Being an entrepreneur is answer for some with autism
"He was at a brick wall before he started his bakery," Peg Cottle says.
Soon after starting, Cottle and his mother attended entrepreneurship training classes offered by Seed Spot, an organization that helps socially responsible businesses.
"He's legitimate. The product he produces is the real deal. His disability doesn't even come into play as far as I'm concerned," says Chris Norcross, general manager of building company and Stuttering King customer Mortenson Construction. He orders as many as 300 cookies at a time.
The Cottles recently moved to a home with a larger kitchen, one that will allow Cottle to bake more and increase his revenue. He wants to expand.
"I hope I can set up shop and hopefully start interning and mentoring other people with autism," he says.
A FAMILY AFFAIR
Autistic owners don't run their companies by themselves. Support from family members to interact with the public, take orders and handle marketing and billing is vital.
Peg Cottle takes orders and does marketing for Stuttering King Bakery. Cottle is able to speak, but talking on the phone can be difficult. If a customer gets chatty and strays from the basics of placing an order, it can be hard for Cottle to understand.
Vinnie Ireland has little language ability but owns landscaping company Weed Whacking Weasel in Chapel Hill, North Carolina. The autistic man does leaf-blowing, hedge-trimming, mulching and other tasks, and works with an assistant trained to help the autistic. His mother, Lori Ireland, handles marketing and billing. The business has between six and 10 residential and commercial customers, depending on the time of year.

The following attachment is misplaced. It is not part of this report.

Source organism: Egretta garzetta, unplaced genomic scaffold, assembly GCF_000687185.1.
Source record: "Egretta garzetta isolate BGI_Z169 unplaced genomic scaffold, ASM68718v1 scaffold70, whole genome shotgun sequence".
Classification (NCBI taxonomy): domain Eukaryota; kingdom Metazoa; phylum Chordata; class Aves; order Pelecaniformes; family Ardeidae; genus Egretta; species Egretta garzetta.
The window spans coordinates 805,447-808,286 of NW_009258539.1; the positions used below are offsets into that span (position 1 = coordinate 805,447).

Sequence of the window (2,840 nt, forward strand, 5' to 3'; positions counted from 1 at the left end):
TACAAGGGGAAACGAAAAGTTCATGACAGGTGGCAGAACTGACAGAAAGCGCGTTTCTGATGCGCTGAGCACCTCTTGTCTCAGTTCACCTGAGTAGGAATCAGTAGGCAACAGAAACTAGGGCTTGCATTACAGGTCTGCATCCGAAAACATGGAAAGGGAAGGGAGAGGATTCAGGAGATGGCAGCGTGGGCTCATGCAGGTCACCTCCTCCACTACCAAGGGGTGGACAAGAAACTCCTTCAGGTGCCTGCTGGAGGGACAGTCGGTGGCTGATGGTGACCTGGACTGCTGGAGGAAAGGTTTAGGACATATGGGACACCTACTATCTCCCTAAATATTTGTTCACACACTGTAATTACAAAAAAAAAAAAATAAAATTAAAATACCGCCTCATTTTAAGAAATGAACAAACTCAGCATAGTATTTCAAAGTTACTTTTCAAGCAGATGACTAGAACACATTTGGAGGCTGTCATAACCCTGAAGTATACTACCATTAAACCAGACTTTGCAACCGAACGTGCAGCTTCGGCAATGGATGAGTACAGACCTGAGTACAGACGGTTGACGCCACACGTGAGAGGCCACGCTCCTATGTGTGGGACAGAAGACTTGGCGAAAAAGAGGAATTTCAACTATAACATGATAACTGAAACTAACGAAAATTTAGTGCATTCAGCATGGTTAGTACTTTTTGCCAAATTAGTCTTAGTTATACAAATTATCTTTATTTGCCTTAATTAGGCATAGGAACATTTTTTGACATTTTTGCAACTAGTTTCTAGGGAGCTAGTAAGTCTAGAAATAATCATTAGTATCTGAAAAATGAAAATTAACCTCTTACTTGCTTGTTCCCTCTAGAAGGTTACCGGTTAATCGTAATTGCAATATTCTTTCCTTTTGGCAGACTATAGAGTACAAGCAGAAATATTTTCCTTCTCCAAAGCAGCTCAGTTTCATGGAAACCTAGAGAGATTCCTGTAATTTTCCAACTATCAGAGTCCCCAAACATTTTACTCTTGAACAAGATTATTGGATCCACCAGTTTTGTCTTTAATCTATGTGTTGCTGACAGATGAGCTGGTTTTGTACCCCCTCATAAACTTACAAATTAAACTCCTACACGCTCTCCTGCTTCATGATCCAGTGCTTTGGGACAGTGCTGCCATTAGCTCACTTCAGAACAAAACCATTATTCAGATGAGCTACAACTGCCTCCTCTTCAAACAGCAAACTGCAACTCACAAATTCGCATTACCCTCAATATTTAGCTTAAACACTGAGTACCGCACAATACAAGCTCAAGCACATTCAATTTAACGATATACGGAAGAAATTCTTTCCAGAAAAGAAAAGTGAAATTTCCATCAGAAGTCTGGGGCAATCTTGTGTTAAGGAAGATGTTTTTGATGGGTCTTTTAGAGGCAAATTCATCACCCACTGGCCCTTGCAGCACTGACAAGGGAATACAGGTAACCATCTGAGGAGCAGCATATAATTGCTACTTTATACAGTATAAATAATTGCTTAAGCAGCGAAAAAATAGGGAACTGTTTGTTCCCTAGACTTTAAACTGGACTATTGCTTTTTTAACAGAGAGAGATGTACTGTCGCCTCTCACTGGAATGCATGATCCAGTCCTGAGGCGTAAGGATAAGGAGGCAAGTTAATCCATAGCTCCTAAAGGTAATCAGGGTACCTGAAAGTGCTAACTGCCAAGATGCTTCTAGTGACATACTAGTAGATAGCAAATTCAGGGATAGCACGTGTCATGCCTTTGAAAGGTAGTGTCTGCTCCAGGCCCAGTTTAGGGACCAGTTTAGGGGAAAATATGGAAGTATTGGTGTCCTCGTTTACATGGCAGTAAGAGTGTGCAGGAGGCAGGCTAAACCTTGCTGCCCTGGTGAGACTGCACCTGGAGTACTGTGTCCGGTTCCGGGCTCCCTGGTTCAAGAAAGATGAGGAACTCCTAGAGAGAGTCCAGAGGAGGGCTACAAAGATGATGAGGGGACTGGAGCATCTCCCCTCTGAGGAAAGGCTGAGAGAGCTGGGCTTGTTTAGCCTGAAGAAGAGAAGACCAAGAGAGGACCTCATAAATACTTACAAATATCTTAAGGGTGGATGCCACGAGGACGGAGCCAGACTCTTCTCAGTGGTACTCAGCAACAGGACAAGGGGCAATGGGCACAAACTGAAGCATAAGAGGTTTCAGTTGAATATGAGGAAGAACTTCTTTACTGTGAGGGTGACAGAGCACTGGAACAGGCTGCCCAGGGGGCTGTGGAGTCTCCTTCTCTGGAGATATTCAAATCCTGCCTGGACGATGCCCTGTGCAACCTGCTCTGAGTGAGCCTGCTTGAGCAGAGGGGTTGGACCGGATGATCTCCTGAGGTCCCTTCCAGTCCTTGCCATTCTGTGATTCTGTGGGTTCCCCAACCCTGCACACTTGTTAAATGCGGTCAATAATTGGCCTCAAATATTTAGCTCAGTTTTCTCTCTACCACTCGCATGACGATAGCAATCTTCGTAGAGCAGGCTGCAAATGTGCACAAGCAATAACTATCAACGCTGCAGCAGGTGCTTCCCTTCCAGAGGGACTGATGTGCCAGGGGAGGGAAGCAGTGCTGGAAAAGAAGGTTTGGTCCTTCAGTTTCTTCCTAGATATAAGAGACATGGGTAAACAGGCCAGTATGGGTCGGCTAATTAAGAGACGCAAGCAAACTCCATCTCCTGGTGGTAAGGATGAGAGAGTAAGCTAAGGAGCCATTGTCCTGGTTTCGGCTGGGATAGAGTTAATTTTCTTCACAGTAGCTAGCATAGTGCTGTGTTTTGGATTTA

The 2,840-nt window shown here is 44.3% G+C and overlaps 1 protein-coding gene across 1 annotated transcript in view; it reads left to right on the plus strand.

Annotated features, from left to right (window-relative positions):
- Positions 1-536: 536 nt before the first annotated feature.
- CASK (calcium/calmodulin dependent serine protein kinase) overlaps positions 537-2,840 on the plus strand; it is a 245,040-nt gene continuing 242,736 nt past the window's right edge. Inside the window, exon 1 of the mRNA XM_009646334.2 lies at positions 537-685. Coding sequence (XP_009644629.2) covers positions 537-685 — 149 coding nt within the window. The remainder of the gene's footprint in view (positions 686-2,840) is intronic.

"When we tell him it's time to go to work, he jumps up," Lori Ireland says.
Autistic business owners are much like other entrepreneurs who concentrate on creating a product or delivering a service, and delegate the administrative work to others, says Vinnie's father, Gregg Ireland, a mutual fund portfolio manager and co-founder of Extraordinary Ventures, a group that finds opportunities for autistic people.
"In my business, I wouldn't be marketing. I wouldn't be able to keep the books," Gregg Ireland says.
Ireland's parents wanted to find a way to keep their son occupied and to build his self-esteem. They got the idea for Weed Whacking Weasel because he enjoyed doing gardening.
"A small business is so flexible and adaptable, and it's just suitable to solving our problems," Gregg Ireland says.
OVERCOMING AUTISM AND MORE
Joe Steffy is autistic and has Down syndrome, a congenital condition that affects a person's ability to understand and learn. He's unable to speak. But he has owned and run Poppin Joe's Gourmet Kettle Korn in Kansas City, Kansas, since 2005.
Steffy loves to work, his father Ray says. His family didn't believe teachers and counselors who said when he was in his teens that he'd need to live in a group home, that he wouldn't be able to work because he has a short attention span and can't focus. Instead, his parents looked for something he could do. They found the answer in a popcorn company.
About two-thirds of the company's revenue comes from events such as fairs and festivals. Customers also include convenience stores and corporations that give popcorn bags to employees.